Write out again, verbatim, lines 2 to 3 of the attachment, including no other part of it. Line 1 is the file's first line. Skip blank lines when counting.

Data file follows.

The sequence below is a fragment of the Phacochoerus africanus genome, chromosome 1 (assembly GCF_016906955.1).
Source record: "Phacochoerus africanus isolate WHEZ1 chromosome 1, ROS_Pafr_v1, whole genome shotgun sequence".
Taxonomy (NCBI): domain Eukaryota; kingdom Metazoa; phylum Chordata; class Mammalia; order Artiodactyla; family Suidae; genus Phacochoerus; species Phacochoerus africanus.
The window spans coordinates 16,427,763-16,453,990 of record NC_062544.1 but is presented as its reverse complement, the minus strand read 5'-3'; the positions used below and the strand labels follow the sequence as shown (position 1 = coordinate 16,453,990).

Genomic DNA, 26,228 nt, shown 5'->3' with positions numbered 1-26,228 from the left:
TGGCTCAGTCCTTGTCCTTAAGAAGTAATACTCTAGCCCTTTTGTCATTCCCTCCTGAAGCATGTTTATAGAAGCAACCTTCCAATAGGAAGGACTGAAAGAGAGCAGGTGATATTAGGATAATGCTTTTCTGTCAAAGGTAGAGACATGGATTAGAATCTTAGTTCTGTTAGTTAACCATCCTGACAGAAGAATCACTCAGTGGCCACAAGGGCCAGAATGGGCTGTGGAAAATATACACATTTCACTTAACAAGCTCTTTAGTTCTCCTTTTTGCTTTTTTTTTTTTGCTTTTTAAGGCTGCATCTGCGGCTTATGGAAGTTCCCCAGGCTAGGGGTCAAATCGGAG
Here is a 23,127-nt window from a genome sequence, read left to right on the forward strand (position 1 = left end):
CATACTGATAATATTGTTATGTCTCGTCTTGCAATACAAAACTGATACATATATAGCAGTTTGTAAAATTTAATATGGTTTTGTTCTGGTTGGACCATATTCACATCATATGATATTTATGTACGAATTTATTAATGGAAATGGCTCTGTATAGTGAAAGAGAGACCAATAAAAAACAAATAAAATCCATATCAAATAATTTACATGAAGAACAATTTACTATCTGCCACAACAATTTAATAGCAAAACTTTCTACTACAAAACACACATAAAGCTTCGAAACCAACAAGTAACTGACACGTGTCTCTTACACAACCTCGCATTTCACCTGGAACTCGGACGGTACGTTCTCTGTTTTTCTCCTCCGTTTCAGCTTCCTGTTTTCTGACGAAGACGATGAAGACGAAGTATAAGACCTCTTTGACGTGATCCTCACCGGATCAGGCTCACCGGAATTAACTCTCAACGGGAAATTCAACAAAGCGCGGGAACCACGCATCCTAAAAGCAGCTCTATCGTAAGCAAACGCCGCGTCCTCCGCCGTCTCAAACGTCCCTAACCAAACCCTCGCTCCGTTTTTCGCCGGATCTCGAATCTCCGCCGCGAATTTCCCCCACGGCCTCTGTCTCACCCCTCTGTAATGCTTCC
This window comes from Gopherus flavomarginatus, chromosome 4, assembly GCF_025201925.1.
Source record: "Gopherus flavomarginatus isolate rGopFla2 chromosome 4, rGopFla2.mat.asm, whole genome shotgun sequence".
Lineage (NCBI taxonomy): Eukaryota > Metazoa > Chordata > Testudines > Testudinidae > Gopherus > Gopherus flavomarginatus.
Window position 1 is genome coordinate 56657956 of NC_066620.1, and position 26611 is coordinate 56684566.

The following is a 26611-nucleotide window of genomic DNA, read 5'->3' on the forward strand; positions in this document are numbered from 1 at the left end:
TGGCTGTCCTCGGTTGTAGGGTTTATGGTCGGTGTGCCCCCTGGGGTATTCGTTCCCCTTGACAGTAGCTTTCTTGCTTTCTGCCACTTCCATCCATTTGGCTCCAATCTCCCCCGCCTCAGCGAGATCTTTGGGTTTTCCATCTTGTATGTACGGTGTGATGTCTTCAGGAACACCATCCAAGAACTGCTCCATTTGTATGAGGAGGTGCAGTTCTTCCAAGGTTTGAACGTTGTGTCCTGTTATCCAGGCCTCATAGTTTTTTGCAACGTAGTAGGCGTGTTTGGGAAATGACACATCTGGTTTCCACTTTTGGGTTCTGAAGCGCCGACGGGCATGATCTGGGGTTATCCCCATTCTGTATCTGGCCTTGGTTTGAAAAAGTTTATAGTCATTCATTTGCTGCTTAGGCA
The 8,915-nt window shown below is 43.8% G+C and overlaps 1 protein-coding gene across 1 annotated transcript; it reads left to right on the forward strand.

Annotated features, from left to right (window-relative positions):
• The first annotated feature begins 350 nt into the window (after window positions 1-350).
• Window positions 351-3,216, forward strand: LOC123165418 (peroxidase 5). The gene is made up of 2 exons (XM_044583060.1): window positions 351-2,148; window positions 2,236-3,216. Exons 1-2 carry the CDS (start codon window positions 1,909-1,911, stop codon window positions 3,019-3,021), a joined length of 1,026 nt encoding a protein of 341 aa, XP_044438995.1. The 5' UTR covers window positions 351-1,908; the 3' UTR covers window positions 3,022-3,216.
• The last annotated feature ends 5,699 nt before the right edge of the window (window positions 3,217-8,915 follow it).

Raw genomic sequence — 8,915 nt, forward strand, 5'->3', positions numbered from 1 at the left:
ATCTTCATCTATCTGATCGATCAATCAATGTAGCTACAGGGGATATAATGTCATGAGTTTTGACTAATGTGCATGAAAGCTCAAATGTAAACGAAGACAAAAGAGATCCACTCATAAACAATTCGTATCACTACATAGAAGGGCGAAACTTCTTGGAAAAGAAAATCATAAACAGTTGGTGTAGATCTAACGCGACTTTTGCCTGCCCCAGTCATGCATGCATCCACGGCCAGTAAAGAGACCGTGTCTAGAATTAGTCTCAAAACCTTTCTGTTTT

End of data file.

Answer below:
Source record: "Phacochoerus africanus isolate WHEZ1 chromosome 1, ROS_Pafr_v1, whole genome shotgun sequence".
Taxonomy (NCBI): domain Eukaryota; kingdom Metazoa; phylum Chordata; class Mammalia; order Artiodactyla; family Suidae; genus Phacochoerus; species Phacochoerus africanus.